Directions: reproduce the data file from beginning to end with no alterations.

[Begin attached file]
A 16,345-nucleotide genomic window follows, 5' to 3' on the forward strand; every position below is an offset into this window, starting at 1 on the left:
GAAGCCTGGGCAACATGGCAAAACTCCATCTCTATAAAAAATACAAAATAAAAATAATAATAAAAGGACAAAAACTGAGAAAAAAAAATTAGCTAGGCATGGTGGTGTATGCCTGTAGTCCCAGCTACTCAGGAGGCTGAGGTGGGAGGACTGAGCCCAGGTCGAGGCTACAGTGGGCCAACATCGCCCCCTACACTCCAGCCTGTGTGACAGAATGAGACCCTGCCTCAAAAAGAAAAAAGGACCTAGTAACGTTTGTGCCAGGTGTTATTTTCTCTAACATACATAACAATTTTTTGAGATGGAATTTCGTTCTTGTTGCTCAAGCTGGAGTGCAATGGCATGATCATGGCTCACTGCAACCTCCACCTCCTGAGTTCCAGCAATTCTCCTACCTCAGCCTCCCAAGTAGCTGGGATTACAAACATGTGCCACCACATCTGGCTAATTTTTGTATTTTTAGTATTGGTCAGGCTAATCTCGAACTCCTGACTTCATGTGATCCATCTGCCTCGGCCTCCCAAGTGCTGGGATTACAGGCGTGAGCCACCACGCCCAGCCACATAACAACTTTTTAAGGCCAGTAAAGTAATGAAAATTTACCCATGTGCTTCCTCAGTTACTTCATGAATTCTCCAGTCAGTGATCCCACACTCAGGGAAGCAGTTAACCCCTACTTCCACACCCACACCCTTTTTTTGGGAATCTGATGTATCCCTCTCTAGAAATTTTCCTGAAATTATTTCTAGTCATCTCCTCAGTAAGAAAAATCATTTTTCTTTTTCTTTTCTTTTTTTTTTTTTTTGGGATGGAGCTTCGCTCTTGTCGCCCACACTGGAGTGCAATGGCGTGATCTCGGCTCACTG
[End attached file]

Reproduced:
A 16,345-nucleotide genomic window follows, 5' to 3' on the forward strand; every position below is an offset into this window, starting at 1 on the left:
GAAGCCTGGGCAACATGGCAAAACTCCATCTCTATAAAAAATACAAAATAAAAATAATAATAAAAGGACAAAAACTGAGAAAAAAAAATTAGCTAGGCATGGTGGTGTATGCCTGTAGTCCCAGCTACTCAGGAGGCTGAGGTGGGAGGACTGAGCCCAGGTCGAGGCTACAGTGGGCCAACATCGCCCCCTACACTCCAGCCTGTGTGACAGAATGAGACCCTGCCTCAAAAAGAAAAAAGGACCTAGTAACGTTTGTGCCAGGTGTTATTTTCTCTAACATACATAACAATTTTTTGAGATGGAATTTCGTTCTTGTTGCTCAAGCTGGAGTGCAATGGCATGATCATGGCTCACTGCAACCTCCACCTCCTGAGTTCCAGCAATTCTCCTACCTCAGCCTCCCAAGTAGCTGGGATTACAAACATGTGCCACCACATCTGGCTAATTTTTGTATTTTTAGTATTGGTCAGGCTAATCTCGAACTCCTGACTTCATGTGATCCATCTGCCTCGGCCTCCCAAGTGCTGGGATTACAGGCGTGAGCCACCACGCCCAGCCACATAACAACTTTTTAAGGCCAGTAAAGTAATGAAAATTTACCCATGTGCTTCCTCAGTTACTTCATGAATTCTCCAGTCAGTGATCCCACACTCAGGGAAGCAGTTAACCCCTACTTCCACACCCACACCCTTTTTTTGGGAATCTGATGTATCCCTCTCTAGAAATTTTCCTGAAATTATTTCTAGTCATCTCCTCAGTAAGAAAAATCATTTTTCTTTTTCTTTTCTTTTTTTTTTTTTTTGGGATGGAGCTTCGCTCTTGTCGCCCACACTGGAGTGCAATGGCGTGATCTCGGCTCACTG